Despite anticipated losses, the county believes it can meet its financial obligations, he said.

Rating agency officials expressed concern for the county in light of the investment trouble.

Jeanne Wilson, a senior analyst at Moody’s Investors Service, said the agency will be monitoring the situation “very closely.”  While the immediate concern is the county’s financial standing, the agency will have to see if any of the local government investors in the fund will face any financial problems as a result of their investments, Wilson said.

Moody’s rates about $250 million of Cuyahoga County’s general obligation debt Aa.

Officials at Standard & Poor’s Corp., which gave an SP-1-plus rating earlier this year to $246 million of tax anticipation notes sold by the county, said they were waiting to receive cash flow projections from the county to determine the extent of losses.

County Treasurer Gaul, who ran the fund, and Tim Simmerly, the fund’s chief investment officer, did not return phone calls.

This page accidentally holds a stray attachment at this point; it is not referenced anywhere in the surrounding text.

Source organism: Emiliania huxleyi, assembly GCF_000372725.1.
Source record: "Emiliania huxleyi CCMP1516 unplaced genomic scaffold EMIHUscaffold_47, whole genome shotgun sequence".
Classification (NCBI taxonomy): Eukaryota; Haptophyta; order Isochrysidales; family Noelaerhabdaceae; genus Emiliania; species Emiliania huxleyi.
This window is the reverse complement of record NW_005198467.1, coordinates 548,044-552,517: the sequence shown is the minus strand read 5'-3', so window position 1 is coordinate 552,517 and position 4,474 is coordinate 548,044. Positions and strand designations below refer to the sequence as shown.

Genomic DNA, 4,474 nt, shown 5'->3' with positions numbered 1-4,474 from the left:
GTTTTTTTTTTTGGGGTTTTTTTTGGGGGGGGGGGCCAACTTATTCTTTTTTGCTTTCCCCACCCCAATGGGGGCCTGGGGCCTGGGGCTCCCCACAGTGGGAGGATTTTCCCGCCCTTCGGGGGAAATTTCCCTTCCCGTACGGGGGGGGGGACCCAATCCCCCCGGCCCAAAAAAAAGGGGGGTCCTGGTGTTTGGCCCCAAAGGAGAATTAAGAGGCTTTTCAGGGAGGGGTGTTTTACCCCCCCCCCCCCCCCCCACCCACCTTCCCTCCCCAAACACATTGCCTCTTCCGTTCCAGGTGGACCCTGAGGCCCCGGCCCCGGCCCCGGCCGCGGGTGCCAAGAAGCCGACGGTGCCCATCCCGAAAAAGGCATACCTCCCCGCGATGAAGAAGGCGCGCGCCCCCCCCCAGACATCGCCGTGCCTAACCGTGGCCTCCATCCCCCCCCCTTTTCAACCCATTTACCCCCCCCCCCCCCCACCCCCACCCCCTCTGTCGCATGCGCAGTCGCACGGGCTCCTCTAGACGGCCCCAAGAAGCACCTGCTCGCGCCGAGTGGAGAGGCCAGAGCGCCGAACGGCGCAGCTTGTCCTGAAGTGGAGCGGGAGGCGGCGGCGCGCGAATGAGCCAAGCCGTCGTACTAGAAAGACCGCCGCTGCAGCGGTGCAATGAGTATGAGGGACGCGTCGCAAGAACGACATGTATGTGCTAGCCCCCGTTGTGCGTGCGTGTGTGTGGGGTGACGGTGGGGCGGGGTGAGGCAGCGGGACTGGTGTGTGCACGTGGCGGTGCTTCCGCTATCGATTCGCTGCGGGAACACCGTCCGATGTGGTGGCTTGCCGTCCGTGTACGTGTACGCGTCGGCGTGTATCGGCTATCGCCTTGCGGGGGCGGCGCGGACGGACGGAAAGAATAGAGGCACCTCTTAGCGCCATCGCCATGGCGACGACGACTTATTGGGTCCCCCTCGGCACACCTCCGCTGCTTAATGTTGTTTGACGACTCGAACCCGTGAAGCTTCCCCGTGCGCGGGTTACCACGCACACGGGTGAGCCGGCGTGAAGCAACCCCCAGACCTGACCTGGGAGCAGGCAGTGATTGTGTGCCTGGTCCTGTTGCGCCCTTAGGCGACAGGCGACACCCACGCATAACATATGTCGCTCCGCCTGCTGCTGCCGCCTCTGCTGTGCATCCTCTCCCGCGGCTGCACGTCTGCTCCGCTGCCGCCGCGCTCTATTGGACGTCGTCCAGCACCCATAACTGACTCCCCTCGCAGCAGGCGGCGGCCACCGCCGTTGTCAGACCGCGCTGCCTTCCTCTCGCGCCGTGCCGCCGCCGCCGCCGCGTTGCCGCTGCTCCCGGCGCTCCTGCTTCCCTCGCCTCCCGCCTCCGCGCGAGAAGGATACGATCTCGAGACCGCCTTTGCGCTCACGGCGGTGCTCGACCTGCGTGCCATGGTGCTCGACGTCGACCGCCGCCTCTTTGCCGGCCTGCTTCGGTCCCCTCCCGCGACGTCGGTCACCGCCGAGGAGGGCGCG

A 1993 audit of Cuyahoga County released last week by the state auditor cited the county for not providing documentation showing the money invested by the SAFE Fund, for inadequate documentation of investments for some of its government investors, and for the apparent lack of statutory authority to guarantee principal.


Museum House opponents should cheer legislative action

In November 2016, the Newport Beach City Council, knowing that Line in the Sand planned to challenge its approval of the 25-story Museum House condo tower through a referendum, very intentionally added 3,700 pages to the referendum petition that we were required to carry. This action was taken with the clear intent of undermining the residents’ rights to petition their government — and it failed spectacularly when Line in the Sand obtained the required signatures to reverse the decision.

In Sept 2017, I submitted a complaint to the Orange County grand jury and the district attorney, and both opened investigations into the actions of the council, and both also concluded that it was not against the law for them to have taken this step.